A friend of mine gave me this last summer and it bloomed big and beautiful. Now I am picking out millions of seedlings... and I find I can't just pluck out a little seedling but I have to dig down at least 4-6 inches as the roots go 'way down and I find a mass of white roots ready to spring up more seedlings. She has more shade and I don't think hers spreads like this. Mine are in full sun and are everywhere now!!!
On Oct 5, 2005, jnn from Chapel Hill, NC (Zone 7b) wrote:
This is a beautiful fall-blooming plant that attracts butterflies and hummingbirds. It does have a tendancy to spread, but you can keep it in check. It is also easy to dig some up to give to friends or put in other parts of your garden.
On Dec 19, 2004, rcn48 from Lexington, VA (Zone 6a) wrote:
Lovely addition to the garden for its late summer/fall flowering. Although it can be invasive in some areas, we have ours planted in a border in non-amended soil and in 4 years it has not invaded its companions. Nice cut flower for fall arrangements.
On Aug 31, 2002, Terry from Murfreesboro, TN (Zone 7a) wrote:
I tend to like this plant because it is very carefree - it grows wild in a nearby cow pasture. However, it can be a thug, so watch that you don't plant it near something that has a delicate constitution. And don't feed or water it too much - thin, dry soil will help keep the growth in check.
On Aug 31, 2002, lupinelover from Grove City, OH (Zone 6a) wrote:
This plant is highly invasive in loose to medium soil. The beautiful flowers in late summer and autumn help to compensate for trait, though. Grows and flowers well in full sun to medium shade, wet to dry. A wonderful addition to a meadow or natural wildflower planting area large enough to accommodate a beautiful wildlife attractor.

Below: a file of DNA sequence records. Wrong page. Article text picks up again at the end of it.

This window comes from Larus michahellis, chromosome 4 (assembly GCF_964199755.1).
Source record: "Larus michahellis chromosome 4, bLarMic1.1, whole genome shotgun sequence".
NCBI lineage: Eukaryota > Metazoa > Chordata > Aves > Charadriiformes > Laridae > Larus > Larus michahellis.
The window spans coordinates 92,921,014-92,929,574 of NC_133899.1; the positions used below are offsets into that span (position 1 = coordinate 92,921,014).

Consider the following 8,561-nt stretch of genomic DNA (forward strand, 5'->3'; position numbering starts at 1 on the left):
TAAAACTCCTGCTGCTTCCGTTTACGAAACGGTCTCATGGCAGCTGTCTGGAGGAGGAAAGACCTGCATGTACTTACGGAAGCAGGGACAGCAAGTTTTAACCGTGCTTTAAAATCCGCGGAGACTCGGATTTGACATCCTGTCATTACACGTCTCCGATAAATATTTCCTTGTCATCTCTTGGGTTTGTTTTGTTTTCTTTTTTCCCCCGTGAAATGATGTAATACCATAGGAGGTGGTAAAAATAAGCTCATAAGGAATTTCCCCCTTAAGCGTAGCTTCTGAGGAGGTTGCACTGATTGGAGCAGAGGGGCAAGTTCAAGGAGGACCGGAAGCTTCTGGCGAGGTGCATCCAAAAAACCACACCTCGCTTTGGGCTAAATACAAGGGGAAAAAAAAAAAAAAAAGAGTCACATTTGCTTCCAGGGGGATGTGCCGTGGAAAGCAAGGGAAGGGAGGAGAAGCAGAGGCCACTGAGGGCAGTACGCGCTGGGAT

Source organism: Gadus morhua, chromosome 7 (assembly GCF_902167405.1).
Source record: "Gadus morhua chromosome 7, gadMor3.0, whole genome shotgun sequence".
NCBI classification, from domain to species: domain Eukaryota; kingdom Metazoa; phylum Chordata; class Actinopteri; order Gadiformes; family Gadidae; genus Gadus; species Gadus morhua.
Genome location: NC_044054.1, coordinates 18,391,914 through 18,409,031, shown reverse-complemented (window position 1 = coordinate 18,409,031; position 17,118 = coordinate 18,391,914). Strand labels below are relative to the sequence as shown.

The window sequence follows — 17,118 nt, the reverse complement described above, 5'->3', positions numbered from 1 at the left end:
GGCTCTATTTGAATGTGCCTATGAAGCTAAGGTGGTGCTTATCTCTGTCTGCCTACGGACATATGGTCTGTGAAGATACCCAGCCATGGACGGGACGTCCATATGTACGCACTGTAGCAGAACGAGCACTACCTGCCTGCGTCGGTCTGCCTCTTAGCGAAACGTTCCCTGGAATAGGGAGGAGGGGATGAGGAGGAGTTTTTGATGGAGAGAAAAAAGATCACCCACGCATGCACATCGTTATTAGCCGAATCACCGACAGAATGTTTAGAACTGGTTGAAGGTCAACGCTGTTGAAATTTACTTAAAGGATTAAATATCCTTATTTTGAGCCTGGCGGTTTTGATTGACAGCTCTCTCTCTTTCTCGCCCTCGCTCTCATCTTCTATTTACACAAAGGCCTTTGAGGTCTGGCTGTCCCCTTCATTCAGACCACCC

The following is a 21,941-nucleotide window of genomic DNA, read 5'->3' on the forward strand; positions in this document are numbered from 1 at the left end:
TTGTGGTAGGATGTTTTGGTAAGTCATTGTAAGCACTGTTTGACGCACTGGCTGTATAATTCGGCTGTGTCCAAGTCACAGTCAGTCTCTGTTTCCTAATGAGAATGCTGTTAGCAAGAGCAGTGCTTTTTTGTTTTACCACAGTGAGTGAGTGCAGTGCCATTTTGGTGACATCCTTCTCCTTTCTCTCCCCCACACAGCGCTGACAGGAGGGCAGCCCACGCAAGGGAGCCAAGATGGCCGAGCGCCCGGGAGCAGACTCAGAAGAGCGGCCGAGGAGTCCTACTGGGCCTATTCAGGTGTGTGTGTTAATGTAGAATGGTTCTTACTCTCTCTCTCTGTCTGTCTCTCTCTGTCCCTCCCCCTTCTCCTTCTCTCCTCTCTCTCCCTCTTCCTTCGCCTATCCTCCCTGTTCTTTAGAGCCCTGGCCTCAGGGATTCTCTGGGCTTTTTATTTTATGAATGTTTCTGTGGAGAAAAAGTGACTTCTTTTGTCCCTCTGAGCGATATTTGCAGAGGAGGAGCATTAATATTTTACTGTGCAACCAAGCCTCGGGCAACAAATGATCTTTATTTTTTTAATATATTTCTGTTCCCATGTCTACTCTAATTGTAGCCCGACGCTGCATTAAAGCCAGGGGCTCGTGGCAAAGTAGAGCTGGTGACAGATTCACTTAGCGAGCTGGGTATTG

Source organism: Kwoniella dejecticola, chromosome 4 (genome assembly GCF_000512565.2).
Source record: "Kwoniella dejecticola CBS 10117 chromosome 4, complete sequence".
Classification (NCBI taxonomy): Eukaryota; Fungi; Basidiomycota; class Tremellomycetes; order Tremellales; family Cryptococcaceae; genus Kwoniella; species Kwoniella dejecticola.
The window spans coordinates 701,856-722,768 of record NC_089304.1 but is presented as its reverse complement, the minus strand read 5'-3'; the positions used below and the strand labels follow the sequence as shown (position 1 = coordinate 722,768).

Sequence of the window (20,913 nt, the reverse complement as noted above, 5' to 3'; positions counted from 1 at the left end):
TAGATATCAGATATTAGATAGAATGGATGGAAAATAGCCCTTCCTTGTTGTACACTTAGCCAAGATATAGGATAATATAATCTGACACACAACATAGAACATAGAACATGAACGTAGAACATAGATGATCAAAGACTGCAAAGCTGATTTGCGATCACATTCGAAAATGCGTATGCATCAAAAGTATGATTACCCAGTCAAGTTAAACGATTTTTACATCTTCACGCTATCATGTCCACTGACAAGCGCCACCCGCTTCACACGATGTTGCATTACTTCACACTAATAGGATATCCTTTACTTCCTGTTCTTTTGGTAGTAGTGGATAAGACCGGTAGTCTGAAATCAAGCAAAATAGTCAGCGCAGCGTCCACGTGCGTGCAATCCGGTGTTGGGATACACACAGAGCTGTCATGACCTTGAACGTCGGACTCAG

This plant has been said to grow in the following regions:
, Auburn, Alabama Morrilton, Arkansas Laguna West-lakeside, California Boyette, Florida Jacksonville, Florida Melrose Park, Florida Merritt Island, Florida Oldsmar, Florida Calhoun, Georgia North Decatur, Georgia Crescent City, Illinois Itasca, Illinois Mount Prospect, Illinois Galena, Indiana Rochester, Indiana Wichita, Kansas Lakeview Heights, Kentucky Taylorsville, Kentucky Weeksbury, Kentucky Abita Springs, Louisiana New Orleans, Louisiana Crofton, Maryland Valley Lee, Maryland Westminster, Maryland Cambridge, Massachusetts North Chelmsford, Massachusetts Okemos, Michigan Waynesboro, Mississippi Grandview, Missouri Hudson, New Hampshire Frenchtown, New Jersey Ramblewood, New Jersey Chapel Hill, North Carolina Elizabeth City, North Carolina Franklin, North Carolina Greensboro, North Carolina Raleigh, North Carolina Winston-salem, North Carolina Deer Park, Ohio Glouster, Ohio Grove City, Ohio Highland Heights, Ohio Reynoldsburg, Ohio Freemansburg, Pennsylvania Whitehall, Pennsylvania Barrington, Rhode Island Conway, South Carolina Florence, South Carolina Oakland, South Carolina Saint Matthews, South Carolina Clarksville, Tennessee Forest Hills, Tennessee Austin, Texas (2 reports) Carrollton, Texas Cleburne, Texas Crowley, Texas Dalworthington Gardens, Texas Irving, Texas Lasana, Texas Longview, Texas Meridian, Texas Princeton, Texas Rye, Texas Arlington, Virginia Franconia, Virginia Hood, Virginia Leesburg, Virginia Lexington, Virginia Kalama, Washington Bayside, Wisconsin